"Did you read it ALL to me?"
"Certainly I did."
"Hole up yo' han' en swah to it."
Tom did it. Roxana put the bill carefully away in her pocket, with her eyes fixed upon Tom's face all the while; then she said:
"What would I want to lie about it for?"
"I don't know--but you is. Dat's my opinion, anyways. But nemmine 'bout dat. When I seed dat man I 'uz dat sk'yerd dat I could sca'cely wobble home. Den I give a nigger man a dollar for dese clo'es, en I ain't be'in in a house sence, night ner day, till now. I blacked my face en laid hid in de cellar of a ole house dat's burnt down, daytimes, en robbed de sugar hogsheads en grain sacks on de wharf, nights, to git somethin' to eat, en never dast to try to buy noth'n', en I's 'mos' starved. En I never dast to come near dis place till dis rainy night, when dey ain't no people roun' sca'cely. But tonight I be'n a-stanin' in de dark alley ever sence night come, waitin' for you to go by. En here I is."
She fell to thinking. Presently she said:
"You seed dat man at noon, las' Monday?"
"I seed him de middle o' dat arternoon. He hunted you up, didn't he?"
"Did he give you de bill dat time?"
"No, he hadn't got it printed yet."
Roxana darted a suspicious glance at him.
"Did you he'p him fix up de bill?"
Tom cursed himself for making that stupid blunder, and tried to rectify it by saying he remember now that it WAS at noon Monday that the man gave him the bill. Roxana said:
"You's lyin' ag'in, sho." Then she straightened up and raised her finger:
"Now den! I's gwine to ask you a question, en I wants to know how you's gwine to git aroun' it. You knowed he 'uz arter me; en if you run off, 'stid o' stayin' here to he'p him, he'd know dey 'uz somethin' wrong 'bout dis business, en den he would inquire 'bout you, en dat would take him to yo' uncle, en yo' uncle would read de bill en see dat you be'n sellin' a free nigger down de river, en you know HIM, I reckon! He'd t'ar up de will en kick you outen de house. Now, den, you answer me dis question: hain't you tole dat man dat I would be sho' to come here, en den you would fix it so he could set a trap en ketch me?"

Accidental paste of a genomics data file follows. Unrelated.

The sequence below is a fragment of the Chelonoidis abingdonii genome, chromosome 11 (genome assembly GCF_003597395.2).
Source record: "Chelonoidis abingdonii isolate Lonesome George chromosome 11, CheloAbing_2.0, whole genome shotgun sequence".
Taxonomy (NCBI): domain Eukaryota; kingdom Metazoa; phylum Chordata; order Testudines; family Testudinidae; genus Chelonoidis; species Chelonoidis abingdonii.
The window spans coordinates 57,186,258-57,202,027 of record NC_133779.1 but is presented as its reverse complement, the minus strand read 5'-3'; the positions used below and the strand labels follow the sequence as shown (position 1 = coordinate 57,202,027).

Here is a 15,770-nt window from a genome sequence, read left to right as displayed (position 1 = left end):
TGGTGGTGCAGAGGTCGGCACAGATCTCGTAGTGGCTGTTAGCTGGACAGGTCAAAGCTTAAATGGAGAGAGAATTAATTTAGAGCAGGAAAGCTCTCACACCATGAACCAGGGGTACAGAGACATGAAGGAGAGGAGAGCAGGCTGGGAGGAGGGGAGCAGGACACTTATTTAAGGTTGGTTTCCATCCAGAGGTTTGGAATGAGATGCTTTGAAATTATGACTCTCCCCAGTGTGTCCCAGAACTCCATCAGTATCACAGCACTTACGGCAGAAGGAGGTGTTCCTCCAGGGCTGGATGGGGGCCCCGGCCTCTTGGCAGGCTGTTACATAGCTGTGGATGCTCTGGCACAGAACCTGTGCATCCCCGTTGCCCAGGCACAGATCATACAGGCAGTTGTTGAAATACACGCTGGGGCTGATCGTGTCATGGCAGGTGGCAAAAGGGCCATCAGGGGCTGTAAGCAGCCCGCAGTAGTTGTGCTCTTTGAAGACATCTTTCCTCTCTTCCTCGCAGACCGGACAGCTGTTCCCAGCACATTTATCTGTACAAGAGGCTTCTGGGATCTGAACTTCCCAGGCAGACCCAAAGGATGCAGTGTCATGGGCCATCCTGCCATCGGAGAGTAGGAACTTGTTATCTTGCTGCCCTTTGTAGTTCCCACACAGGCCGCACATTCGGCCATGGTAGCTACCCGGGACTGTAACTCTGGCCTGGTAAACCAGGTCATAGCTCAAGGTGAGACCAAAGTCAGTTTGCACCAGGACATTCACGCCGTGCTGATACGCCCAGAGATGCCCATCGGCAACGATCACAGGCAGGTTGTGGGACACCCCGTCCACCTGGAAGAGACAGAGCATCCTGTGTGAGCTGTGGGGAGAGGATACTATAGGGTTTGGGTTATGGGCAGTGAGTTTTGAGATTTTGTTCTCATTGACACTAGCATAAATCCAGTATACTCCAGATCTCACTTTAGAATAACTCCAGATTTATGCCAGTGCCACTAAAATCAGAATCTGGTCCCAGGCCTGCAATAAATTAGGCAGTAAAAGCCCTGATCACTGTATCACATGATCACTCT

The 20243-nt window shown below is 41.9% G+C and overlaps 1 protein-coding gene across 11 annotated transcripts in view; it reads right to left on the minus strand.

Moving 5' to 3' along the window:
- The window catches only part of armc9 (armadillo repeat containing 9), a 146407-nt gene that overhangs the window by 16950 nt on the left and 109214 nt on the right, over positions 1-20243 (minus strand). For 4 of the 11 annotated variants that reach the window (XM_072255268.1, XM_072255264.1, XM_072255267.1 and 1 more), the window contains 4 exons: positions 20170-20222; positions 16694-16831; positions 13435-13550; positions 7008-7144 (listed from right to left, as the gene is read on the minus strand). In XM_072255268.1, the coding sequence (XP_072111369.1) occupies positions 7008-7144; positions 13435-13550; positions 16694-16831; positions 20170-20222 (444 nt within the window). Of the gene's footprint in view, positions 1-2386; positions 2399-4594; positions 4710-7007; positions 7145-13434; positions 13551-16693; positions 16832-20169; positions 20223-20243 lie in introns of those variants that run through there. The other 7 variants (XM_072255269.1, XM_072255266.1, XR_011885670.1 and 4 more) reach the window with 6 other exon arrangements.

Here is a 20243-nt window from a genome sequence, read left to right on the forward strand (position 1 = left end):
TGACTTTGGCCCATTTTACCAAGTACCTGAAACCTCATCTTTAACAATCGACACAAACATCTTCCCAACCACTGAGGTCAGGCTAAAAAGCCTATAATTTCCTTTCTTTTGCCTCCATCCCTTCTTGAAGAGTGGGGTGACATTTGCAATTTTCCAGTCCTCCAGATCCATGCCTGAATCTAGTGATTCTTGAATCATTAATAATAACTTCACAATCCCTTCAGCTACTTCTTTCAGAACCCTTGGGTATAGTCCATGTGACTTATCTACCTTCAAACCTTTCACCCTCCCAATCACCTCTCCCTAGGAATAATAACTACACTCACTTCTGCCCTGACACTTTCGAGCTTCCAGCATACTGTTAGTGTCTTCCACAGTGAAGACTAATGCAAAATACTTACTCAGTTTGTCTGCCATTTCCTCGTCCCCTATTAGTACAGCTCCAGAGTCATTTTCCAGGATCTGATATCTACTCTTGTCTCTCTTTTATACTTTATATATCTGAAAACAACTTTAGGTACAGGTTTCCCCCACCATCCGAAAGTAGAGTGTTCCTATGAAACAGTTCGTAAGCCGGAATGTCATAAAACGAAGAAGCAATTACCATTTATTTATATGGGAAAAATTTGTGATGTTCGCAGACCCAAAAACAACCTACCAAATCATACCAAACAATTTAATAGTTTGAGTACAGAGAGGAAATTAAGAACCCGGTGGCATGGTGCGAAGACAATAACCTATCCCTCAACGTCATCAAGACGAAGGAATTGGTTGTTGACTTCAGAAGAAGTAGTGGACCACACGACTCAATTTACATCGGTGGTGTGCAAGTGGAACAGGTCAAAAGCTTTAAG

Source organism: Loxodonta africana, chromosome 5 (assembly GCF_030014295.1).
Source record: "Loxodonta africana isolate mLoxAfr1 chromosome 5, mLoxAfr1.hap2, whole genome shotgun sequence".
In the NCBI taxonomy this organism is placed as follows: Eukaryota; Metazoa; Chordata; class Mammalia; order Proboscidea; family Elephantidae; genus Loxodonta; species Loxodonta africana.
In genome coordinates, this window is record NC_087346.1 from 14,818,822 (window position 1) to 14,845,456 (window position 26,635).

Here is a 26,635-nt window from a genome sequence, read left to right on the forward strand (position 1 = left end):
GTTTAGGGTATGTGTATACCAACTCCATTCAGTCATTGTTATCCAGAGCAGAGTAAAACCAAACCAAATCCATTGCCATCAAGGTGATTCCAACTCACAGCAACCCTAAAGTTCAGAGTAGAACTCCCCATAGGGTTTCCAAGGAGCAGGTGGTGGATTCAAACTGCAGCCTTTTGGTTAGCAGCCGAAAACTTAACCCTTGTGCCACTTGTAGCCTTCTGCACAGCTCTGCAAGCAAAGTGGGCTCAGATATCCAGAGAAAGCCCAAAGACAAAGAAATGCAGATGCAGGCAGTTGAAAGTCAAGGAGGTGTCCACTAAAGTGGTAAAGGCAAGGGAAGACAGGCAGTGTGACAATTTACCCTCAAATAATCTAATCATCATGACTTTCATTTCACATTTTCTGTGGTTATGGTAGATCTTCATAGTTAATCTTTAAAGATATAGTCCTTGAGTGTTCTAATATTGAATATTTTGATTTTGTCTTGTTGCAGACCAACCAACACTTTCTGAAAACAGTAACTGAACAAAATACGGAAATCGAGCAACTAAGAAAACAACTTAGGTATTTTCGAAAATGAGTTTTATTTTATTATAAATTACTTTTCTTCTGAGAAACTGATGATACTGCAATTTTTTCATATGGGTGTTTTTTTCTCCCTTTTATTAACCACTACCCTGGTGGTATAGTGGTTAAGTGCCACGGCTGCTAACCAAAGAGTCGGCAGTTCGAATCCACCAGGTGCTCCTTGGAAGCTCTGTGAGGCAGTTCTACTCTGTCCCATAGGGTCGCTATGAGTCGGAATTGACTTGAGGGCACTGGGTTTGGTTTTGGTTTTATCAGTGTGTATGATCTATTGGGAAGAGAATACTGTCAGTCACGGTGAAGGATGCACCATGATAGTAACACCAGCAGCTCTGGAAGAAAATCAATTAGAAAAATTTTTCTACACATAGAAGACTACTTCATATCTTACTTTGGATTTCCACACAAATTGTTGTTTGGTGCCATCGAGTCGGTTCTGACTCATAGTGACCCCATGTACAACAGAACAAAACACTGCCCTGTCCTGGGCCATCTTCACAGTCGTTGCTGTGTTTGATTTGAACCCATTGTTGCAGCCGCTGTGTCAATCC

Tom recognized that neither lies nor arguments could help him any longer--he was in a vise, with the screw turned on, and out of it there was no budging. His face began to take on an ugly look, and presently he said, with a snarl:
"Well, what could I do? You see, yourself, that I was in his grip and couldn't get out."
Roxy scorched him with a scornful gaze awhile, then she said:
"What could you do? You could be Judas to yo' own mother to save yo' wuthless hide! Would anybody b'lieve it? No--a dog couldn't! You is de lowdownest orneriest hound dat was ever pup'd into dis worl'--en I's 'sponsible for it!"--and she spat on him.
He made no effort to resent this. Roxy reflected a moment, then she said:
"Now I'll tell you what you's gwine to do. You's gwine to give dat man de money dat you's got laid up, en make him wait till you kin go to de judge en git de res' en buy me free agin."
"Thunder! What are you thinking of? Go and ask him for three hundred dollars and odd? What would I tell him I want it for, pray?"
Roxy's answer was delivered in a serene and level voice.
"You'll tell him you's sole me to pay yo' gamblin' debts en dat you lied to me en was a villain, en dat I 'quires you to git dat money en buy me back ag'in."
"Why, you've gone stark mad! He would tear the will to shreads in a minute--don't you know that?"
"Yes, I does."
"Then you don't believe I'm idiot enough to go to him, do you?"
"I don't b'lieve nothin' 'bout it--I KNOWS you's a-goin'. I knows it 'ca'se you knows dat if you don't raise dat money I'll go to him myself, en den he'll sell YOU down de river, en you kin see how you like it!"
Tom rose, trembling and excited, and there was an evil light in his eye. He strode to the door and said he must get out of this suffocating place for a moment and clear his brain in the fresh air so that he could determine what to do. The door wouldn't open.